Critical curves and caustics of the reference model P3ε for a source at zsrc = 1.4255 (the mean redshift values of the sources). Left panel: tangential (cyan) and radial (magenta) critical lines on the image plane. The green circles show the observed positions of the multiple images belonging to the four families within Δz ≤ 0.0011. BKG1 is a background galaxy not multiply lensed by MACS 1206. Right panel: tangential (cyan) and radial (magenta) caustics on the source plane, and the reconstructed positions of the background sources.

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In the text
thumbnail Fig. 7

Comparison of different independent projected total mass determinations in MACS 1206. The black region represents the results at the 95% confidence level of our strong lensing analysis (reference model P3ε). At the 68% confidence level, the dynamical (Biviano et al. 2013), weak-lensing (Umetsu et al. 2014), and X-ray (see Sect. 4.2) total mass estimates are shown in red, green, and blue, respectively. The vertical lines indicate the projected radial distances from the cluster center of the multiple images presented in this work. The cumulative projected total mass profile is shown in the left panel. In the right panel we show the projected total surface mass density profile and the red line is a fit using a gNFW model. The green lines show two different gNFW profiles, with values of equal to 0.8 and 1.2, normalized at R = 20 kpc.

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In the text
thumbnail Fig. 8

Comparison of the total mass density profiles of MACS 1206 obtained from strong lensing models with different cluster mass parametrizations and sets of multiple images. The vertical lines indicate the projected radial distances from the cluster center of the multiple images presented in this work (in black) and a subset of them (in red). Upper panel: gray and green regions show, respectively, the profiles for the reference model P3ε and model G3ε. The red region shows the profile with the same cluster mass parametrization as for the reference model, obtained by excluding all multiple images within 70 kpc in projection of the cluster center except the innermost one. The errors correspond to the 95% confidence level and are estimated from 200 different models extracted from the corresponding MCMCs. Bottom panel: radial profiles of the relative difference in the cumulative projected total mass values obtained from the reference model P3ε and other models with different cluster mass parametrizations (δM = MrefMi), all employing the full set of multiple images. The gray regions show the statistical errors at the 68%, 95% and 99.8% confidence levels of the reference model.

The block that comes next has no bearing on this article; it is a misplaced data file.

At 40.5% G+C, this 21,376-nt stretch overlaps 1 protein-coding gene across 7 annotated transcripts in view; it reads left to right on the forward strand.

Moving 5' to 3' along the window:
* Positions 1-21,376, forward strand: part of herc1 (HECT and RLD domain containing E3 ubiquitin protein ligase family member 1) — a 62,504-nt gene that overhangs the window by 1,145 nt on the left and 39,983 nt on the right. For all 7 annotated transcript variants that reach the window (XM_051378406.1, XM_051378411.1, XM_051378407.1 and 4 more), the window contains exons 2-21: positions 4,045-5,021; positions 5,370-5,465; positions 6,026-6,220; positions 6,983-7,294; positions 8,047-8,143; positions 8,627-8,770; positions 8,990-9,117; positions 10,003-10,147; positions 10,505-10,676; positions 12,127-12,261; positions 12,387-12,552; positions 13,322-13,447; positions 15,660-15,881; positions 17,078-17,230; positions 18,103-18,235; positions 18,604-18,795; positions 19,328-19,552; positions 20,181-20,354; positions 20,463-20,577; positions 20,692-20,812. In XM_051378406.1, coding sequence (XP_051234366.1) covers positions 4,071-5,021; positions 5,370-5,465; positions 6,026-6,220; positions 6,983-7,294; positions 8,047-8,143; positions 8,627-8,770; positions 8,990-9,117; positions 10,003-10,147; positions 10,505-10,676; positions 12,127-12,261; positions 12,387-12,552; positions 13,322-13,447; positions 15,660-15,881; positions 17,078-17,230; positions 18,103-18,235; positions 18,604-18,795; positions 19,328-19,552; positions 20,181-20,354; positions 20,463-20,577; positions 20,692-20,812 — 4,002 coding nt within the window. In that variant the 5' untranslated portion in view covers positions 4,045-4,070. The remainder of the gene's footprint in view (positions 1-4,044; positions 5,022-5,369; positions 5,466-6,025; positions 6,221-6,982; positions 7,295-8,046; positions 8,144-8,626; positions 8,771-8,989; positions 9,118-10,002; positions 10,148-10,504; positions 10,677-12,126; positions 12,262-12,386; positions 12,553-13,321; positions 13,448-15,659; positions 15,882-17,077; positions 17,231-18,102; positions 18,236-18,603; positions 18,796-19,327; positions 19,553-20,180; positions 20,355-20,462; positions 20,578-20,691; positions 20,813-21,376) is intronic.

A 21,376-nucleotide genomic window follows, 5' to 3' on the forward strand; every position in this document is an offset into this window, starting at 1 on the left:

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In the text
thumbnail Fig. A.1

MUSE data of multiply lensed background sources of MACS 1206. The vertical black lines indicate the positions of the emission lines based on the best estimate of the systemic redshift. The gray area shows the rescaled variance obtained from the data reduction pipeline; the flux is given in units of 10-20 erg s-1 cm-2 Å-1. The image cutouts in each panel have 2″ across and are extracted from the CLASH color image. The white circles show the HST counterparts or are centered at the position of the MUSE emission in the cases of no apparent counterparts.

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In the text